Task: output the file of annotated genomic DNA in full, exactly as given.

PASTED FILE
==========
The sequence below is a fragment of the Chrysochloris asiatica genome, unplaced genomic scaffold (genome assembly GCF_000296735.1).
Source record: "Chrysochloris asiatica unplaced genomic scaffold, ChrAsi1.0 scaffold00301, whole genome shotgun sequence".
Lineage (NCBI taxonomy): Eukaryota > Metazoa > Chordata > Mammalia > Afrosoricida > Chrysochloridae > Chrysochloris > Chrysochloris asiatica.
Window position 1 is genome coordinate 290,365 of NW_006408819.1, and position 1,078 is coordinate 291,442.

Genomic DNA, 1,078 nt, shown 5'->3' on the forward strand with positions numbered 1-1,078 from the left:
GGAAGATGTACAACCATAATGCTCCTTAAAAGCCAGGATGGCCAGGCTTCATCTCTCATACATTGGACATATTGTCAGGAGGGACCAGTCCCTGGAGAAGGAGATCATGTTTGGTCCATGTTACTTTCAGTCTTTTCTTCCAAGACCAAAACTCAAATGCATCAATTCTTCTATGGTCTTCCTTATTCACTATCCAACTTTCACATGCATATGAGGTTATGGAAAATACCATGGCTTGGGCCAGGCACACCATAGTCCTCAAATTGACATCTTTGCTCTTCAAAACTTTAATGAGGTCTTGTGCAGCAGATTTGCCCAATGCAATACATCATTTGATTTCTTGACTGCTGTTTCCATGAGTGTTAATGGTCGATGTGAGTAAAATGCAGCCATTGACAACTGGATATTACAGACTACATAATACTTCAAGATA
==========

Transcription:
The sequence below is a fragment of the Chrysochloris asiatica genome, unplaced genomic scaffold (genome assembly GCF_000296735.1).
Source record: "Chrysochloris asiatica unplaced genomic scaffold, ChrAsi1.0 scaffold00301, whole genome shotgun sequence".
Lineage (NCBI taxonomy): Eukaryota > Metazoa > Chordata > Mammalia > Afrosoricida > Chrysochloridae > Chrysochloris > Chrysochloris asiatica.
Window position 1 is genome coordinate 290,365 of NW_006408819.1, and position 1,078 is coordinate 291,442.

Genomic DNA, 1,078 nt, shown 5'->3' on the forward strand with positions numbered 1-1,078 from the left:
GGAAGATGTACAACCATAATGCTCCTTAAAAGCCAGGATGGCCAGGCTTCATCTCTCATACATTGGACATATTGTCAGGAGGGACCAGTCCCTGGAGAAGGAGATCATGTTTGGTCCATGTTACTTTCAGTCTTTTCTTCCAAGACCAAAACTCAAATGCATCAATTCTTCTATGGTCTTCCTTATTCACTATCCAACTTTCACATGCATATGAGGTTATGGAAAATACCATGGCTTGGGCCAGGCACACCATAGTCCTCAAATTGACATCTTTGCTCTTCAAAACTTTAATGAGGTCTTGTGCAGCAGATTTGCCCAATGCAATACATCATTTGATTTCTTGACTGCTGTTTCCATGAGTGTTAATGGTCGATGTGAGTAAAATGCAGCCATTGACAACTGGATATTACAGACTACATAATACTTCAAGATA